Sourcing assay validation samples as positive run controls or workflow controls in targeted NGS RNA fusion assays remains a challenge today. This is further exacerbated with clinical labs looking to provide validated NGS assays for patient stratification in a host of new drugs in clinical trials or newly approved targeting fusion genes, such as NTRK genes (Larotrectinib, Loxo/Bayer) and Entrectinib (Genetech/Roche) for rare cancers in adult and pediatric patients, and RET (Loxo/Lilly) for lung cancer. SeraCare produces several RNA fusion reference materials. This article describes the development and multi-laboratory evaluation of a pan-cancer multiplexed Fusion RNA reference standard for analysis of clinically relevant fusion genes in solid tumors. The evaluation was conducted at 5 different laboratories on different NGS platforms (amplicon- and hybridization capture-based) as well as at different RNA inputs within a platform. Results highlight the utility of this Fusion RNA reference material to support clinical NGS assays as positive controls in solid tumor cancer patient stratification for many of these fusion-based targeted therapies.
Fusion RNA Reference Standard Development
18 clinically actionable biosynthetic fusion genes were transcribed and blended with reference cell line human cell line (GM24385, from GIAB), The RNA fusion constructs in the Fusion RNA reference material were blended at ~1500 copies per uL, and measured by digital droplet PCR (ddPCR) measurements as well as by an orthogonal targeted NGS assay (Archer FusionPlex Solid Tumor and MiSeq v2 300 cycle kit). Results are shown in Figure 1 below.
Figure 1: Concentration (blue) and number of unique start sites (green) measured for each fusion RNA in the fusion reference material as determined by RT-dPCR and targeted NGS panel, respectively. Data represent average of three replicate measurements.
As shown in Figure 1, all 18 gene fusions in the Fusion RNA reference material were detected on the Archer ST assay, at different levels of abundance. Approximately 50% of the variants showed similar relative abundance between ddPCR and NGS measurements. ~25% of the variants showed an apparent increase in relative abundance as measured by ddPCR, and the remaining ~25% of the gene fusions showed an increase in relative abundance as measured by NGS.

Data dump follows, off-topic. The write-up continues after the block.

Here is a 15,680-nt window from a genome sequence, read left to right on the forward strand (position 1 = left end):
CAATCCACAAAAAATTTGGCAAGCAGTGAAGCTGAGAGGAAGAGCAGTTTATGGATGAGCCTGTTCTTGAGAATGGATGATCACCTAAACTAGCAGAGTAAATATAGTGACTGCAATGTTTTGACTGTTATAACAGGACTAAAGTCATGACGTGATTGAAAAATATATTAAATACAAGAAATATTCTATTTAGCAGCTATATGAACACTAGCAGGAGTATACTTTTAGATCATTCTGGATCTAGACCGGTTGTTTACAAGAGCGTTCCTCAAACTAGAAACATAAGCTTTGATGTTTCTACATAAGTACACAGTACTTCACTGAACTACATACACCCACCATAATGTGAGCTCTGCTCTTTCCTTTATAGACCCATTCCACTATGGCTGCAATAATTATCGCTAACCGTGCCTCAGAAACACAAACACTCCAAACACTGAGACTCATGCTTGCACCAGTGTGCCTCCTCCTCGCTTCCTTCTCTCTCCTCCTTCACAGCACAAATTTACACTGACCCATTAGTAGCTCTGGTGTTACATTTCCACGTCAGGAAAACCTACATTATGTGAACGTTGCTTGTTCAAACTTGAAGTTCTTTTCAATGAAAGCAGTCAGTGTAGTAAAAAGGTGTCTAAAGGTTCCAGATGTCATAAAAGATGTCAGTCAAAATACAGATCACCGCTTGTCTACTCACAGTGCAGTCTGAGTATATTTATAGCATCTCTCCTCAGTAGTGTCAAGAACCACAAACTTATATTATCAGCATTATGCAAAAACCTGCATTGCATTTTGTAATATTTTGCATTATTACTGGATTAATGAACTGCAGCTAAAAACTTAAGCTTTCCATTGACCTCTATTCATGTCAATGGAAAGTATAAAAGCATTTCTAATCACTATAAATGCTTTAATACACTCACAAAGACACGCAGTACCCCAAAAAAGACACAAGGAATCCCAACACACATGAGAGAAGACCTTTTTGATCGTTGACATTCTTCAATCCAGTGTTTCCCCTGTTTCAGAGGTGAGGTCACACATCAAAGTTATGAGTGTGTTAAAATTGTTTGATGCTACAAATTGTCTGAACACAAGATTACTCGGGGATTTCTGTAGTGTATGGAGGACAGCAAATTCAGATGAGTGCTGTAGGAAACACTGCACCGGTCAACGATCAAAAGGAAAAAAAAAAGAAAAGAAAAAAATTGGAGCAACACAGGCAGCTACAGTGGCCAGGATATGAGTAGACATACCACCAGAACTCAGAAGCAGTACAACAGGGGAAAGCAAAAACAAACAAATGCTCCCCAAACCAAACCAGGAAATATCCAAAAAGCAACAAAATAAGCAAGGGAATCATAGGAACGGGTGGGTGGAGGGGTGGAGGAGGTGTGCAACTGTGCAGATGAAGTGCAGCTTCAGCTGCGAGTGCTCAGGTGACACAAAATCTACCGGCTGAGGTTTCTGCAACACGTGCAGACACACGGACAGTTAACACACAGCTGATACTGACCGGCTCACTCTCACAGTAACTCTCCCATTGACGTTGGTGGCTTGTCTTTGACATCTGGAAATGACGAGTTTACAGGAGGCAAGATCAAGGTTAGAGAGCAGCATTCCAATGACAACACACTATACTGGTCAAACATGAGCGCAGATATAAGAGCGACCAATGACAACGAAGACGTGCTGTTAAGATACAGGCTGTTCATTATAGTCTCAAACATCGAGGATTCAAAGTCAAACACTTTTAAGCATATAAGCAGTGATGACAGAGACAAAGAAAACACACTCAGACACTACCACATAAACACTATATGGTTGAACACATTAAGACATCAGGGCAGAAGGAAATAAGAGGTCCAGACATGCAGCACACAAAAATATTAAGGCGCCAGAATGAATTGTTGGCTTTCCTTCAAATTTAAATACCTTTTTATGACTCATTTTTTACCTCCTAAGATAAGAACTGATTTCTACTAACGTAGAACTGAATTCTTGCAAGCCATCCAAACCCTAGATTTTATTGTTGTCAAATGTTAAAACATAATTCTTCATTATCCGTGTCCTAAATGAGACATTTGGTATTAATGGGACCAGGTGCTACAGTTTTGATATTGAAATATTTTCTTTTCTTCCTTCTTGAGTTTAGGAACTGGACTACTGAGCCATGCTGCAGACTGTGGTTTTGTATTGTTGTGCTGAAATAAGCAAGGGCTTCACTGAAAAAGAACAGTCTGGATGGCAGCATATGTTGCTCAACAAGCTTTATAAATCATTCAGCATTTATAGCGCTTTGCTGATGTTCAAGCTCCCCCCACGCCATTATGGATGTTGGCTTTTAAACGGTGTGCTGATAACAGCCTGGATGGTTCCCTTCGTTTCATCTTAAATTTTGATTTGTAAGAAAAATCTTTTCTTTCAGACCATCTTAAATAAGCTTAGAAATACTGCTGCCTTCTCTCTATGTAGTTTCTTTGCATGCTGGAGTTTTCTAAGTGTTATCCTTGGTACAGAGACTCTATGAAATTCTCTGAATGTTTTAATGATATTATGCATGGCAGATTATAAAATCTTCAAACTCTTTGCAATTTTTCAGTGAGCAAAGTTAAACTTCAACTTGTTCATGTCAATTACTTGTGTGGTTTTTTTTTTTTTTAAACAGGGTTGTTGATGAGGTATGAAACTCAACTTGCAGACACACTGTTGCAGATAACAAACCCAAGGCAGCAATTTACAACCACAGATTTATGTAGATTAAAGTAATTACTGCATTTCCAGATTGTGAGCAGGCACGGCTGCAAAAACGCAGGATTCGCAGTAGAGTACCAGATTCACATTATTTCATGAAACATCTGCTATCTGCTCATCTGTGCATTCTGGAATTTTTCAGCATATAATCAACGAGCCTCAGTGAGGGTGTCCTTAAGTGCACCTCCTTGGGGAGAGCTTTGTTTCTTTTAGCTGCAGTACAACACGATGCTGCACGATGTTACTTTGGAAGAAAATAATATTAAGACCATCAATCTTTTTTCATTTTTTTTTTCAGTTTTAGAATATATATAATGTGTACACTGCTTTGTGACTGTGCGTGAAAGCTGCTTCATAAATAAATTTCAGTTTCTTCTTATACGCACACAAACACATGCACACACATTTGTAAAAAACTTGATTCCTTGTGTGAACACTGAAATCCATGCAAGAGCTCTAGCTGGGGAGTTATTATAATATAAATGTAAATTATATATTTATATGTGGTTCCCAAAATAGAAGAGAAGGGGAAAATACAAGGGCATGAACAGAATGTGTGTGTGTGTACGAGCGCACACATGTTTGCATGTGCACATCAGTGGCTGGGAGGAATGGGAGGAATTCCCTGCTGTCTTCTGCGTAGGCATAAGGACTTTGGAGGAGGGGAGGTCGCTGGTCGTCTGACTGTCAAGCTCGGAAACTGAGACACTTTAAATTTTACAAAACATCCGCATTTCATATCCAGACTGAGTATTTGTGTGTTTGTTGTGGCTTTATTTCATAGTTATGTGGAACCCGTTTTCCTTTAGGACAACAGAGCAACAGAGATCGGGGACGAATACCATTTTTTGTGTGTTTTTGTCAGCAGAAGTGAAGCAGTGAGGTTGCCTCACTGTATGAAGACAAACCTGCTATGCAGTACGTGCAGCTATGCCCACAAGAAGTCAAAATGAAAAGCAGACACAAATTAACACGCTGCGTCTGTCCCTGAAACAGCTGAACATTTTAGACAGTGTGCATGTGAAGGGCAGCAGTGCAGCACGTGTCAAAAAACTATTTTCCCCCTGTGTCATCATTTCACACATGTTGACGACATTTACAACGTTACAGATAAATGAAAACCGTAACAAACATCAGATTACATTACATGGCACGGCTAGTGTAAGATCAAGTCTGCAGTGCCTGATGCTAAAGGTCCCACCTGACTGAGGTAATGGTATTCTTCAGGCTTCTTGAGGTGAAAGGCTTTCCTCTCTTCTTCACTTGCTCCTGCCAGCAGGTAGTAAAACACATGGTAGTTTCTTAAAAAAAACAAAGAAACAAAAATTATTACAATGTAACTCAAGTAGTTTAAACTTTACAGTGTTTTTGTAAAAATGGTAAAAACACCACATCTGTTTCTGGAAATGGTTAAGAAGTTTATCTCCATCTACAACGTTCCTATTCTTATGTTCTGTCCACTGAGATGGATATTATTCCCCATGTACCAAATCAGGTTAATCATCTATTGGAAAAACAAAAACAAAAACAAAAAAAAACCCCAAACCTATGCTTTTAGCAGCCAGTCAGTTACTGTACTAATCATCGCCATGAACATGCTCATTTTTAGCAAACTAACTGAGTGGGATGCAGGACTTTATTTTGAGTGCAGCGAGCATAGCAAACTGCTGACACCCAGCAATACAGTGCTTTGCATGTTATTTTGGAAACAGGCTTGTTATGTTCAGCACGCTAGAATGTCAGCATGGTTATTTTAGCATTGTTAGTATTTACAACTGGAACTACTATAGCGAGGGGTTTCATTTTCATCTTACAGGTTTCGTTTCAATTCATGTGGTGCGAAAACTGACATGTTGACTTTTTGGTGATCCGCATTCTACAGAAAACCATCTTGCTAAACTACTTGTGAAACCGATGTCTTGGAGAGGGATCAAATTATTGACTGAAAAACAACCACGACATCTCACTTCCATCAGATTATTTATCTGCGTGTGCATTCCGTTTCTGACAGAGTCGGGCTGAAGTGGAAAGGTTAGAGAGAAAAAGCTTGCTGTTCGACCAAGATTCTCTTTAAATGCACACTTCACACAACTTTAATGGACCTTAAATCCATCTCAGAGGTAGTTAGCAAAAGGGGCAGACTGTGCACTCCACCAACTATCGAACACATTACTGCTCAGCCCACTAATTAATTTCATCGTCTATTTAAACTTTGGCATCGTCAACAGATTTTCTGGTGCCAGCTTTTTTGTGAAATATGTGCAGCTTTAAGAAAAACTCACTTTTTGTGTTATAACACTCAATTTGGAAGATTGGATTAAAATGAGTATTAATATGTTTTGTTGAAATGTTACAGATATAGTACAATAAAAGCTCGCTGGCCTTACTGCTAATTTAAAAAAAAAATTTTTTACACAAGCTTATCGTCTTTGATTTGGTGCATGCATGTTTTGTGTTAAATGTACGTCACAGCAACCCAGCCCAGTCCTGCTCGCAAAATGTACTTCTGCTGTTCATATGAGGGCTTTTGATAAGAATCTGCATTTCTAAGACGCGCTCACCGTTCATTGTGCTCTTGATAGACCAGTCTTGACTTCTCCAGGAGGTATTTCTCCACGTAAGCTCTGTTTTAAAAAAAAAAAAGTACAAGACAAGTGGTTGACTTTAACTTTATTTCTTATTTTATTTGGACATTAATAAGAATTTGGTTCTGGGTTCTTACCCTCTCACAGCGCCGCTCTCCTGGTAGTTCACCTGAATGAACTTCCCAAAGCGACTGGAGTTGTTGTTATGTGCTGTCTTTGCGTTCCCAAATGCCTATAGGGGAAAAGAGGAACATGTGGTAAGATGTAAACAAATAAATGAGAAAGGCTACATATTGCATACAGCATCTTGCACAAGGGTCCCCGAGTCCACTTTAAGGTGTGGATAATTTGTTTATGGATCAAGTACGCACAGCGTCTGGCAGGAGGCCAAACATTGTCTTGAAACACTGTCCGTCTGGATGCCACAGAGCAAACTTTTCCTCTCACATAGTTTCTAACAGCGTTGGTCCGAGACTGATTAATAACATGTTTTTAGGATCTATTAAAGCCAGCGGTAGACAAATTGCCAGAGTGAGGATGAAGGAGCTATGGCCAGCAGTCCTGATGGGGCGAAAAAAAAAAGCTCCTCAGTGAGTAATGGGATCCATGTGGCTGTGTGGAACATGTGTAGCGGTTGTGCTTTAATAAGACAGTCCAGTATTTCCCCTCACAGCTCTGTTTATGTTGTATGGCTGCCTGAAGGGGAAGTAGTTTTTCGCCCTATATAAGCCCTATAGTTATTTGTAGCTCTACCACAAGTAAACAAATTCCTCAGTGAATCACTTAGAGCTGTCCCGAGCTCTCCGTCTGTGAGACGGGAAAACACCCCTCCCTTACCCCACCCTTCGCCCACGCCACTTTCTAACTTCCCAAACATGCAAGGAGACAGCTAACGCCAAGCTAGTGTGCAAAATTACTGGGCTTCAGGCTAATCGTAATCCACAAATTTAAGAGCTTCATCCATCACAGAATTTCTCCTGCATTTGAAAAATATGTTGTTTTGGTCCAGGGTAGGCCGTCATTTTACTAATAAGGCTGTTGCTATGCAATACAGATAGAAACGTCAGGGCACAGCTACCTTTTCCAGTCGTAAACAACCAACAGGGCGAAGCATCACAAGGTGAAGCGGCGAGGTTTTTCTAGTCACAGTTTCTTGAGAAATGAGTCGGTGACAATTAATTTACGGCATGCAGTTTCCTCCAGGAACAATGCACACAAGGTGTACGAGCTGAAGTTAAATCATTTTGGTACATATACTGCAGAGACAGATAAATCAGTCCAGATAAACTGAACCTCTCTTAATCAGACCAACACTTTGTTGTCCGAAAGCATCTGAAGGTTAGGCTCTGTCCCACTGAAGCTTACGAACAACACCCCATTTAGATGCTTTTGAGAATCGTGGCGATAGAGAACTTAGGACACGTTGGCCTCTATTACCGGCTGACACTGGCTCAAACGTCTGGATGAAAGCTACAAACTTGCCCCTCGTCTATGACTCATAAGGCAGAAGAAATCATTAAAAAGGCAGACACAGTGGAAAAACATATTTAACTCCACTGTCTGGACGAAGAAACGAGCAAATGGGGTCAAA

A multi-laboratory evaluation of the Fusion RNA reference material was conducted at 5 laboratories (Site A – E, see Table 1). However, this article will focus on evaluations involving the Archer FusionPlex Solid Tumor and custom Solid Tumor-based targeted NGS panels. For discussion of all data generated by all laboratories listed in Table 1, check out our poster presentation from AACR 2018.
Table 1: Assay, input, and analysis used at Site A – E.
Figure 2 demonstrates the reproducibility of the Archer FusionPlex Solid Tumor assay across multiple sites and operators from the highly multiplexed contrived Fusion RNA reference material. The discordant data points are likely due to a combination of different operators, use of different analysis software versions, and differences in replicate measurements between sites.
To account for the multitude of panel-based assays, one laboratory used a custom panel assay to evaluate the RNA fusion reference material. Beta test Site D used the fusion reference material with a customized Archer FusionPlex assay as shown in Figure 3. The functionality of the customized panel was clearly demonstrated, in addition, a limit of detection study was conducted with the abundant reference material, with most fusions detected at all tested input amounts.
SeraCare has developed a reference material that contains 18 clinically relevant RNA fusions. The RNA fusion reference material was evaluated at 6 different laboratories. Results of these analysis highlight the robustness of the Seraseq Fusion RNA reference materials in multi-lab concordance studies as well as a tool uniquely suited for limit of detection (LoD) studies. The RNA fusion reference material is also used in analytical validation of targeted NGS panels, and as an objective reference standard for inter-laboratory comparison of NGS assay performance. A similar multi-lab evaluation of the FFPE Fusion RNA reference materials will be published shortly.